Why we must re-imagine the role of fathers in workplaces and homes

Fathers workplace and home

With little fanfare, a rather special event took place in Canberra last week on the subject of fatherhood. Liana Leach from ANU and Amanda Cooklin from La Trobe University quietly co-hosted a one-day forum on the importance of the role of fathers in caring for children.

For the first time, and through the foresight and efforts of these two researchers, academics, business leaders, government policymakers and interested members of the public came together to talk about dads.

Compare that to the conferences and volume of literature and research currently taking place on the role of motherhood, and the emphasis placed on working mums in current national debates.

The fact that this forum is the first of its kind in Australia says so much about the outdated notions we still harbour on the role of dads. Even as other societies are shifting their views on fatherhood, across Australia the ‘male breadwinner’ concept remains dominant.

About 90% of Australia’s dads are employed, and 92% of this group work full-time, with only 14% working from home. Dads actually tend to work even longer hours once they have kids. Only 5% of dads work part-time, and many of these dads are actually underemployed and seeking more hours.

The tiny portion of dads bucking this trend — working flexibly or part-time, or staying at home to act as primary caretaker of their kids — are still treated as a cute novelty, not as leading the way for a new way of doing things.

We’re reinforcing to dads in this country that the best way for them to be a parent is to go work and earn a living. We are reinforcing the idea that is it normal to leave the kids with mums, grandparents and professional carer — just not dads. And dads believe these tropes.

Even if more dads these days agree fathers have a role to play in caring, actions speak louder than words. Longitudinal studies show that 25% of dads work weekends, and 56% miss family events.

Sadly, we know now how damaging these realities are for dads’ mental health and wellbeing. Some industries fare better, but the rigidity of shift work is also causing enormous disruption and heartache for dads in traditionally blue-collar roles.

Professor Lyndall Strazdins, a researcher at ANU’s School of Population Health, pointed out that we’ve been so focused on finding better ways to encourage and support mums back into the workforce that we’ve done very little to help dads escape long-hours and stringent work schedules, do more caring and reconnect with their families.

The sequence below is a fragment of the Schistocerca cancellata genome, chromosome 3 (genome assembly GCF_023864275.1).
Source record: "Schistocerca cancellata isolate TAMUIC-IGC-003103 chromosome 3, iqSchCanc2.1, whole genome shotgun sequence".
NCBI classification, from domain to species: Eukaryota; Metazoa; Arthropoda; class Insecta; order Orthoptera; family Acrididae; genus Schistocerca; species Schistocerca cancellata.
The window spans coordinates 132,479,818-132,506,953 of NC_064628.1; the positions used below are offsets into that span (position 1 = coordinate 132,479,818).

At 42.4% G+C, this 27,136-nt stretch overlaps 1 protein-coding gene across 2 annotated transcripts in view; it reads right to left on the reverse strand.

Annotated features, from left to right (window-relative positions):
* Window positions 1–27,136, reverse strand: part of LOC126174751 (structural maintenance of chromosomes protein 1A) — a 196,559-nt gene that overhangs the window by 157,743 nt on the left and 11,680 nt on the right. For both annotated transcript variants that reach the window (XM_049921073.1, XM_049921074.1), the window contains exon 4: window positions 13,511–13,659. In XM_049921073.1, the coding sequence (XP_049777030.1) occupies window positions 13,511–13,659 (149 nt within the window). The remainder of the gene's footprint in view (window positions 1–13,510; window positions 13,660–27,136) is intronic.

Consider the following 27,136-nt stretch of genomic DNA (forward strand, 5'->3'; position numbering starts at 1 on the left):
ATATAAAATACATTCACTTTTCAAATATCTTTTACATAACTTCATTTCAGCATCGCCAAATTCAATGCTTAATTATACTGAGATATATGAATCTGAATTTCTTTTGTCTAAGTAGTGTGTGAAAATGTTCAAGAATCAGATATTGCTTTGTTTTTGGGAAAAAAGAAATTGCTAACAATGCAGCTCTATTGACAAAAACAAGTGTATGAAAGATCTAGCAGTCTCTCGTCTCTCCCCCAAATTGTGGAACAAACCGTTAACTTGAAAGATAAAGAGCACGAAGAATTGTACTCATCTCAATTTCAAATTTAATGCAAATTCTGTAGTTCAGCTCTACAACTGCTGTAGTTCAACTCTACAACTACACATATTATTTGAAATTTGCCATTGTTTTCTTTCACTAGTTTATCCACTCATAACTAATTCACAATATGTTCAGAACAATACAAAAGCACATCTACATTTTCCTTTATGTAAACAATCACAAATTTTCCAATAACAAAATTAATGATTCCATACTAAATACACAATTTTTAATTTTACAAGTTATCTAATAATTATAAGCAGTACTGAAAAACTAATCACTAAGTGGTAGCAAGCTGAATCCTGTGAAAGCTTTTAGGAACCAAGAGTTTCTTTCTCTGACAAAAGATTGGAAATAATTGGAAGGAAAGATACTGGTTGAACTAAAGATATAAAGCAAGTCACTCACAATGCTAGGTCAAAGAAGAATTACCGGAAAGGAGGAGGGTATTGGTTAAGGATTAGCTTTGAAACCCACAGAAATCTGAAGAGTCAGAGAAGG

About 240,000 dads are having kids each year. But our parental leave policies and practices reflect gendered notions of work and caring. We give months to mums and days to dads. We focus more on the first 12 months of a baby’s life than all the subsequent years where so much development occurs.

Dads are shackled with the ‘secondary caregiver’ label. The Federal Government’s ‘Dad and Partner Pay’ is two weeks at minimum wage. Sadly, only 33% of eligible dads take the Dad and Partner Pay. The secondary carer leave offered at most large private organisations is no better either, at 7.3 days on average.

We need to scrap the arbitrary notion of primary and secondary caregivers, and explicitly acknowledge that dads have every right to be, and are just as capable of being, great parents as mums.

So what do we do now?

The forum itself was a statement of ambition — a quorum intent on challenging these antiquated, unhelpful notions of fatherhood. The participants discussed and searched for a better way to help dads immerse themselves in their kids’ lives while holding on to their careers. Government policy doesn’t look like it will move anytime soon. Getting sizeable change requires a long game with the active participation of all the groups represented at the forum.

There are services available for dads from the pregnancy onwards — such as SMS4Dads and Dads Group that offer advice and support networks for new dads. Some big private sector employers are leading the charge on changing gendered workplace practices. Westpac has about 75% of its dads working flexibly, and there is an emerging leadership culture that values extended parental leave for dads.

ANU has introduced new generous parental leave packages for all parents, centrally managed to ensure the policy is fairly applied to everyone. Survey work by La Trobe has been done to better understand dads’ attitudes to work and family, with more research in the pipeline.

A new exhibit called Aussie Dads is about to tour Sydney and Melbourne, promoting dads who take extended leave from work to care for their kids.

We need all of this steps forward and a whole lot more. This is going to be a change measured in inches: one household, one employer, one daycare centre, and one community at a time. It is exciting, however, to see a commitment to change across the academic, business and government spectrum.

Hopefully, in 10 years, the idea that a dad might take six months off to care for a new baby or work part-time to spend more days with their kids will be totally normal and uninteresting. Until then, we all need to work towards making that the reality.

This article was originally published on Women’s Agenda. Read the original article.

NOW READ: Flexible work for everyone: the evolution to a new normal

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